It is not always easy for businesses to know where the line is drawn between environmental claims and greenwashing. The recently published European Commission’s proposal for a Green Claims Directive will bring clarity to this issue. This article provides an overview of the key elements of the proposal and considers what businesses need to think about in preparation for compliance.
In line with an increased focus on ESG issues across all industries, businesses continue to highlight the positive environmental aspects of their products and services to meet the demands of the socially conscious consumer. At times, these marketing practices can go too far and overstate the positive environmental impact of their products. Such embellished claims are often the subject of consumer backlash and are now the focus of specific legislative attention at EU level.
However, it is not always easy for businesses to know where the line is drawn between environmental claims and greenwashing. The recently published European Commission’s proposal for a directive on the substantiation and communication of explicit environmental claims (the proposal or the Green Claims Directive) will bring clarity to this issue.
In this briefing, we look at the key elements of the proposal and consider what businesses need to think about in preparation for compliance.
The proposal forms part of the EU’s New Consumer Agenda and Circular Economy Action Plan which aim to reform consumer law across the EU, increase sustainable production of goods and services and empower European consumers to play an active role in the green and digital transition. The aim of the proposal is to ensure that environmental claims are reliable and accurate. Once enacted, the Green Claims Directive will create harmonised standards on substantiation of environmental claims and environmental advertising across the EU.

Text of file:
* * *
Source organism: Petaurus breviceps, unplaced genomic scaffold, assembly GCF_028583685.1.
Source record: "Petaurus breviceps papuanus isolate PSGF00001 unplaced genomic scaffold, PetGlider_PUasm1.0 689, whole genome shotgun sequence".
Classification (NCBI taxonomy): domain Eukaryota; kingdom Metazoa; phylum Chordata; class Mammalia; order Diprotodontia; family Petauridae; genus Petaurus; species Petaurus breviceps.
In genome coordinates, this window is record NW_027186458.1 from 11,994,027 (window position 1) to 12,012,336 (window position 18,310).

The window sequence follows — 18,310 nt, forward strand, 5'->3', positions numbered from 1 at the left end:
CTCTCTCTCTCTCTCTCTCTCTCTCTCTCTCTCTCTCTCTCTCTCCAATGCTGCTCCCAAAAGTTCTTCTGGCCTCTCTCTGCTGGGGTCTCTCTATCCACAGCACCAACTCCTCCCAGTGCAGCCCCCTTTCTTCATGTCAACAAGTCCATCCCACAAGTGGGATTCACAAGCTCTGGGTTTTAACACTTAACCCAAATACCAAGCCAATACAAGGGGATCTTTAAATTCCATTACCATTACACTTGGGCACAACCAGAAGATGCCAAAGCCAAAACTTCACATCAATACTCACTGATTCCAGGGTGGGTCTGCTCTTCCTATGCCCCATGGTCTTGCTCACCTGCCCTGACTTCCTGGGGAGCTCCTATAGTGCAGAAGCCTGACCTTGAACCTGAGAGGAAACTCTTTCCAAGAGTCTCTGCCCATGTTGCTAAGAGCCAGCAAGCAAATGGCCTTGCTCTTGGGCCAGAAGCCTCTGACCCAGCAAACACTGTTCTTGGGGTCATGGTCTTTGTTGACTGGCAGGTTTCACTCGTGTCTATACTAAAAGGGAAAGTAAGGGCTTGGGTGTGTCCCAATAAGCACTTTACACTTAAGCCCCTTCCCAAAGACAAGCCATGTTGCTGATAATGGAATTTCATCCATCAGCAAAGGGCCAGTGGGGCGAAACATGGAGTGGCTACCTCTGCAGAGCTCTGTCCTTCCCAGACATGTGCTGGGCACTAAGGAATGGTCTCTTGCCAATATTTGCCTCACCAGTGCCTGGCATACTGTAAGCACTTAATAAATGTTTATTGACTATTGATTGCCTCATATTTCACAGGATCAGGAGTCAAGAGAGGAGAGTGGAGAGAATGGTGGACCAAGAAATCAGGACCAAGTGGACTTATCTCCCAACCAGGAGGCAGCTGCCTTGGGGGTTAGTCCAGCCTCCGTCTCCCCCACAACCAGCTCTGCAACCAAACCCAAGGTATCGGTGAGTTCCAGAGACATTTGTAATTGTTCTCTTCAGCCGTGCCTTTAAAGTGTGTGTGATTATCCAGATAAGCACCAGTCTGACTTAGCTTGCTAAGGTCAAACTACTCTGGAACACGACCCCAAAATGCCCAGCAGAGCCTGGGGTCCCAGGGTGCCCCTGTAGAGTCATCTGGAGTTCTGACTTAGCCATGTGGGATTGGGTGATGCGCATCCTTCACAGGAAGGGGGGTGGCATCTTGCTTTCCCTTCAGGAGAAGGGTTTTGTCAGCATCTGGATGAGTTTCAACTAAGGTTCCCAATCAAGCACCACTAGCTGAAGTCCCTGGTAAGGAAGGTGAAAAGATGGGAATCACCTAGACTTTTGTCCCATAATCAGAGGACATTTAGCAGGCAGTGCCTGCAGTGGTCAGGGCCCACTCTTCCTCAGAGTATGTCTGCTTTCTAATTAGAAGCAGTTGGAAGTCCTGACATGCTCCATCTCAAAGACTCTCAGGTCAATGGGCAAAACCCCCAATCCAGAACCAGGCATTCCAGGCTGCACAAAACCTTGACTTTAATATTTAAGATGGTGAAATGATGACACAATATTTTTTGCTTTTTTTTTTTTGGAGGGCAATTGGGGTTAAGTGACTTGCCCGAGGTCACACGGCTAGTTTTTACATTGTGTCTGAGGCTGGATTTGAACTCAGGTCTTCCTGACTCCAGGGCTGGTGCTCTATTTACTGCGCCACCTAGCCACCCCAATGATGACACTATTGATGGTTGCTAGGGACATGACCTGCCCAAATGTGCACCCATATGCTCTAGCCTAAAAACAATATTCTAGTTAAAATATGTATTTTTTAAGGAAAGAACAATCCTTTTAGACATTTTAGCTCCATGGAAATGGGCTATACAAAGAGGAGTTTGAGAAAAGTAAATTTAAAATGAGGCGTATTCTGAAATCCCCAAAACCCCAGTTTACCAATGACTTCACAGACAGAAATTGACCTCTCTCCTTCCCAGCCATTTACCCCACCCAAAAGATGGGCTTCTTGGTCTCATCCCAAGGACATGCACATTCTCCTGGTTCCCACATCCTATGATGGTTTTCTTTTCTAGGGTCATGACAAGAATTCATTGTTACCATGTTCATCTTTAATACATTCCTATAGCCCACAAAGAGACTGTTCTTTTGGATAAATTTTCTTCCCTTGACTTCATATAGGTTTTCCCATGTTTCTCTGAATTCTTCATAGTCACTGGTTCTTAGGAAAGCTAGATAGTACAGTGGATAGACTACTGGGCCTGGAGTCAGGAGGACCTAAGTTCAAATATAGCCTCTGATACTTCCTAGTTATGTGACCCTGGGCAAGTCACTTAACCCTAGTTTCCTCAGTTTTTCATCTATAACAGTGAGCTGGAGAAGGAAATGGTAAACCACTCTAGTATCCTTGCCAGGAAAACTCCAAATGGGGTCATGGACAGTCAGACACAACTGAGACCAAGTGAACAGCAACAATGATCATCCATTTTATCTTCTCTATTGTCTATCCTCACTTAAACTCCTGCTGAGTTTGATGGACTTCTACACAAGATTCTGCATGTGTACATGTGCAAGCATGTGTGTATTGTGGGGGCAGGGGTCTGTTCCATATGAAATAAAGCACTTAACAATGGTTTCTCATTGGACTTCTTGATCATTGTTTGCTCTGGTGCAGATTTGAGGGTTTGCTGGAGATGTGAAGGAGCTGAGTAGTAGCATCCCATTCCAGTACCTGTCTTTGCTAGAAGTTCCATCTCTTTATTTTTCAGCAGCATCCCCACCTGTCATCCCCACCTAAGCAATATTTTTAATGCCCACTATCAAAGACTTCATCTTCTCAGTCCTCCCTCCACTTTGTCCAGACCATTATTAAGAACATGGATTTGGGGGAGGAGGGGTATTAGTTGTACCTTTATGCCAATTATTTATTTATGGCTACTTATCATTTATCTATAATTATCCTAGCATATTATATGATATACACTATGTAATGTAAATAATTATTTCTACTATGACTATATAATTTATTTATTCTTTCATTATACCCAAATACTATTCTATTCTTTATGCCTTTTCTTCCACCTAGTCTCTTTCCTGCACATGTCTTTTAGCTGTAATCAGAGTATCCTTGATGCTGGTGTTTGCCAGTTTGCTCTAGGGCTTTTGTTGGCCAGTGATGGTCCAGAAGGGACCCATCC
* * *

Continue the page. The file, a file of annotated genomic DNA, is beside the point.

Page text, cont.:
What exactly is an “environmental claim”?
The proposal defines ‘an environmental claim’ as “any message or representation, which is not mandatory under Union law or national law, including text, pictorial, graphic or symbolic representation, in any form, including labels, brand names, company names or product names in the context of a commercial communication, which states or implies that a product or trader has a positive or no impact on the environment or is less damaging to the environment than other products or traders, respectively, or has improved their impact over time”.
Importantly, it is envisaged that the Green Claims Directive will only apply to voluntary claims made by businesses to consumers, and not to mandatory disclosures or labelling requirements under separate EU laws.